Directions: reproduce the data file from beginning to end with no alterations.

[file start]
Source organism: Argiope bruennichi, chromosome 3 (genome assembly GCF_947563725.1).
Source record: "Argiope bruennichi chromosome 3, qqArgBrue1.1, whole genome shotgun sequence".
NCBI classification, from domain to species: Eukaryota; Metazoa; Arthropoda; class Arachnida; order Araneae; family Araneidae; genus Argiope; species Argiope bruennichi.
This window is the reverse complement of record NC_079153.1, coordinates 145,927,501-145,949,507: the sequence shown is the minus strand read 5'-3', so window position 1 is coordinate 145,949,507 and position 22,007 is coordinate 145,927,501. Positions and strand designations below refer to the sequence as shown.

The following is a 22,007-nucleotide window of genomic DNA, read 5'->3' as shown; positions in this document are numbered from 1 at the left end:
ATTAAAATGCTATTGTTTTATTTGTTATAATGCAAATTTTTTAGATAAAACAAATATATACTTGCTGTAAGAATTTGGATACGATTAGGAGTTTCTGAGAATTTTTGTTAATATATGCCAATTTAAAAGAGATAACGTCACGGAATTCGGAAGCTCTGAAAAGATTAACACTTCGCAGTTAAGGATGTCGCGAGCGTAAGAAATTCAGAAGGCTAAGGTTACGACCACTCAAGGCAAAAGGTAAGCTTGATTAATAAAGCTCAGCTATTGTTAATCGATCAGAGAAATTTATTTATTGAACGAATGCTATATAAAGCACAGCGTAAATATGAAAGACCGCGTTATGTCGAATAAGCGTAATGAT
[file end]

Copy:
Source organism: Argiope bruennichi, chromosome 3 (genome assembly GCF_947563725.1).
Source record: "Argiope bruennichi chromosome 3, qqArgBrue1.1, whole genome shotgun sequence".
NCBI classification, from domain to species: Eukaryota; Metazoa; Arthropoda; class Arachnida; order Araneae; family Araneidae; genus Argiope; species Argiope bruennichi.
This window is the reverse complement of record NC_079153.1, coordinates 145,927,501-145,949,507: the sequence shown is the minus strand read 5'-3', so window position 1 is coordinate 145,949,507 and position 22,007 is coordinate 145,927,501. Positions and strand designations below refer to the sequence as shown.

The following is a 22,007-nucleotide window of genomic DNA, read 5'->3' as shown; positions in this document are numbered from 1 at the left end:
ATTAAAATGCTATTGTTTTATTTGTTATAATGCAAATTTTTTAGATAAAACAAATATATACTTGCTGTAAGAATTTGGATACGATTAGGAGTTTCTGAGAATTTTTGTTAATATATGCCAATTTAAAAGAGATAACGTCACGGAATTCGGAAGCTCTGAAAAGATTAACACTTCGCAGTTAAGGATGTCGCGAGCGTAAGAAATTCAGAAGGCTAAGGTTACGACCACTCAAGGCAAAAGGTAAGCTTGATTAATAAAGCTCAGCTATTGTTAATCGATCAGAGAAATTTATTTATTGAACGAATGCTATATAAAGCACAGCGTAAATATGAAAGACCGCGTTATGTCGAATAAGCGTAATGAT